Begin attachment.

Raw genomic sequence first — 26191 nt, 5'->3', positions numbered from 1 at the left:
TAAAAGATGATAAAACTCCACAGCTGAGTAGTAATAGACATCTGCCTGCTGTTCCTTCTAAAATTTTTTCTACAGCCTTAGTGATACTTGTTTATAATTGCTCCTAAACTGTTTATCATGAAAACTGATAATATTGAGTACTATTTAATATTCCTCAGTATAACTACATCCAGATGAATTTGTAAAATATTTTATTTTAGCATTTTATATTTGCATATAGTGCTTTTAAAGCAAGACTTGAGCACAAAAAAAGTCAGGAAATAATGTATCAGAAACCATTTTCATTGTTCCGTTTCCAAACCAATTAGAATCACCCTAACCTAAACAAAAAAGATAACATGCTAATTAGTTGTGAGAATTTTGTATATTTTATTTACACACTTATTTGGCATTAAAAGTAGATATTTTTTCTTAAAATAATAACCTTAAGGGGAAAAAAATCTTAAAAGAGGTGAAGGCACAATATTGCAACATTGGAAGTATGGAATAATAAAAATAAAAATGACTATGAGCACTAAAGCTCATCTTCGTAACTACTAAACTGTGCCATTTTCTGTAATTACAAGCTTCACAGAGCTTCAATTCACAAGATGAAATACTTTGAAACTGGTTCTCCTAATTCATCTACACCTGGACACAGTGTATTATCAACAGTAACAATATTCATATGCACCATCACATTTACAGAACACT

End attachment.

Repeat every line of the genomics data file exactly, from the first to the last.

Raw genomic sequence first — 26191 nt, 5'->3', positions numbered from 1 at the left:
TAAAAGATGATAAAACTCCACAGCTGAGTAGTAATAGACATCTGCCTGCTGTTCCTTCTAAAATTTTTTCTACAGCCTTAGTGATACTTGTTTATAATTGCTCCTAAACTGTTTATCATGAAAACTGATAATATTGAGTACTATTTAATATTCCTCAGTATAACTACATCCAGATGAATTTGTAAAATATTTTATTTTAGCATTTTATATTTGCATATAGTGCTTTTAAAGCAAGACTTGAGCACAAAAAAAGTCAGGAAATAATGTATCAGAAACCATTTTCATTGTTCCGTTTCCAAACCAATTAGAATCACCCTAACCTAAACAAAAAAGATAACATGCTAATTAGTTGTGAGAATTTTGTATATTTTATTTACACACTTATTTGGCATTAAAAGTAGATATTTTTTCTTAAAATAATAACCTTAAGGGGAAAAAAATCTTAAAAGAGGTGAAGGCACAATATTGCAACATTGGAAGTATGGAATAATAAAAATAAAAATGACTATGAGCACTAAAGCTCATCTTCGTAACTACTAAACTGTGCCATTTTCTGTAATTACAAGCTTCACAGAGCTTCAATTCACAAGATGAAATACTTTGAAACTGGTTCTCCTAATTCATCTACACCTGGACACAGTGTATTATCAACAGTAACAATATTCATATGCACCATCACATTTACAGAACACT